The St. Paul Police Department reported 52 arrests made on or near I-94 early Sunday morning, as hundreds of protesters came together in support of Philando Castile, the black man killed by a police officer in Falcon Heights last week.
Of those, 46 have been charged with third-degree rioting, a gross misdemeanor. The fact that St. Paul City Attorney Sammy Clark accused almost everyone of the same offense just shows how "ridiculous" the prosecutions are, according to Jordan Kushner, a veteran civil rights attorney working on the protesters' defense team.
Kushner, one of "at least 10" lawyers coordinating a defense of the Castile protesters, said Tuesday that the dozens of people arrested were exercising their right to civil disobedience, and are merely being "scapegoated" for the "objectionable" violence seen that night. The civilians who threw objects — bricks, bottles, and fireworks were directed at law enforcement officers — are "not associated" with the peaceful movement, according to Kushner.
"They're trying to hold them responsible for the objects thrown, and the disturbance," Kushner said. "But there was also a 'police riot' that took place. The police were shooting rubber bullets, and using teargas. Perhaps they want to hold protesters responsible for that, too."
Kushner added that to date, there there have been "no police arrested" for their actions during these or other protests.
Louis Hunter, of St. Louis Park, faces a second-degree riot charge, the Star Tribune reports, after cops alleged that he'd thrown rocks, and later picked up a big piece of wood and carried it around in the crowd. For this upgraded offense, a felony, Hunter is looking at up to five years in prison and/or a $10,000 fine. The maximum penalty for third-degree riot is a year in prison and/or a $1,000 fine.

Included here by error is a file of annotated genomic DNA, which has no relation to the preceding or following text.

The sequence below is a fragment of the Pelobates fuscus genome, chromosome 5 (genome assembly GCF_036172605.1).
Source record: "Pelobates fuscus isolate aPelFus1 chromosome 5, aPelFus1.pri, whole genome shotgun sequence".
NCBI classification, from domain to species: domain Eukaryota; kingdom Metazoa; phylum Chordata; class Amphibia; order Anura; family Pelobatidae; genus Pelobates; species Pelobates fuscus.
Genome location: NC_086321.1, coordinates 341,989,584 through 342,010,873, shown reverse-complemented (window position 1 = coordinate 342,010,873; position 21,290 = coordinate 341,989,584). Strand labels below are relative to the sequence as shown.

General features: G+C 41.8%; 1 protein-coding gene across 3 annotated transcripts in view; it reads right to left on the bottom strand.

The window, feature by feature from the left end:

The invocation of the "riot" charge reminds Kushner of cases from a few years ago, when Occupy Homes — an outgrowth of the local branch of the national Occupy Wall Street movement — attempted to block the eviction of a family whose home was in foreclosure. Ultimately protesters were offered a plea deal for a far lesser offense than the riot charges. Kushner, who has handled high-profile Black Lives Matter protest cases in the past, says the I-94 demonstrations could come to a similar conclusion.
"I don't see how this is a riot," Kushner said. "I don't see how it sticks."
Protesters are scheduled for a first court appearance on August 26, and the full process will likely extend months (or more) beyond that. Charges stemming from Black Lives Matter's demonstration at the Mall of America around Christmas 2014 weren't dismissed until 11 months later.
The dozens of protest prosecutions are "political decisions," Kushner says, and not based on facts on the ground or legal analysis. He thinks the motivation is clear.
"This is ultimately about trying to chill the movement," Kushner said. "It's about suppressing the movement, making it more costly for people to protest, and trying to put an end to it."